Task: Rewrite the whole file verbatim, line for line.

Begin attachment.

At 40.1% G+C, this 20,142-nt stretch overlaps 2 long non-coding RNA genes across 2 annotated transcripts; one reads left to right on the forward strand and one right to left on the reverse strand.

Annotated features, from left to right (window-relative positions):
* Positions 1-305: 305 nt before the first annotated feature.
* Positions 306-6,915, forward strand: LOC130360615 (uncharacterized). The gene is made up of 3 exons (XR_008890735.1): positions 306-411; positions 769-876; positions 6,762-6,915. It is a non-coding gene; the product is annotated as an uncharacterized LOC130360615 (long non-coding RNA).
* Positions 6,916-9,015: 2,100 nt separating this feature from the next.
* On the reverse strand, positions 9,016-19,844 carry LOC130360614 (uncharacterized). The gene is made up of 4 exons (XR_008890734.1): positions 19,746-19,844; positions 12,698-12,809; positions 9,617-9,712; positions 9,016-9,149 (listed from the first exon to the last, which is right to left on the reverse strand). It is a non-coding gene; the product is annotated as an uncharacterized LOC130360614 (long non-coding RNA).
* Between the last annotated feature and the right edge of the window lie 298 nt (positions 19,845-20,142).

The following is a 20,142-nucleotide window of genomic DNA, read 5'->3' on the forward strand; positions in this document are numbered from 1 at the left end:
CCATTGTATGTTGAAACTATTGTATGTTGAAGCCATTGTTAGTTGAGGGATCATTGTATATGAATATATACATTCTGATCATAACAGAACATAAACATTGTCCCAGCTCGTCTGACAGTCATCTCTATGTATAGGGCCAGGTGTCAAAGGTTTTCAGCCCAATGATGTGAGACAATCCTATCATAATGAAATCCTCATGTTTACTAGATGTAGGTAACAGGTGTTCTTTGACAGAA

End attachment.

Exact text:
At 40.1% G+C, this 20,142-nt stretch overlaps 2 long non-coding RNA genes across 2 annotated transcripts; one reads left to right on the forward strand and one right to left on the reverse strand.

Annotated features, from left to right (window-relative positions):
* Positions 1-305: 305 nt before the first annotated feature.
* Positions 306-6,915, forward strand: LOC130360615 (uncharacterized). The gene is made up of 3 exons (XR_008890735.1): positions 306-411; positions 769-876; positions 6,762-6,915. It is a non-coding gene; the product is annotated as an uncharacterized LOC130360615 (long non-coding RNA).
* Positions 6,916-9,015: 2,100 nt separating this feature from the next.
* On the reverse strand, positions 9,016-19,844 carry LOC130360614 (uncharacterized). The gene is made up of 4 exons (XR_008890734.1): positions 19,746-19,844; positions 12,698-12,809; positions 9,617-9,712; positions 9,016-9,149 (listed from the first exon to the last, which is right to left on the reverse strand). It is a non-coding gene; the product is annotated as an uncharacterized LOC130360614 (long non-coding RNA).
* Between the last annotated feature and the right edge of the window lie 298 nt (positions 19,845-20,142).

The following is a 20,142-nucleotide window of genomic DNA, read 5'->3' on the forward strand; positions in this document are numbered from 1 at the left end:
CCATTGTATGTTGAAACTATTGTATGTTGAAGCCATTGTTAGTTGAGGGATCATTGTATATGAATATATACATTCTGATCATAACAGAACATAAACATTGTCCCAGCTCGTCTGACAGTCATCTCTATGTATAGGGCCAGGTGTCAAAGGTTTTCAGCCCAATGATGTGAGACAATCCTATCATAATGAAATCCTCATGTTTACTAGATGTAGGTAACAGGTGTTCTTTGACAGAA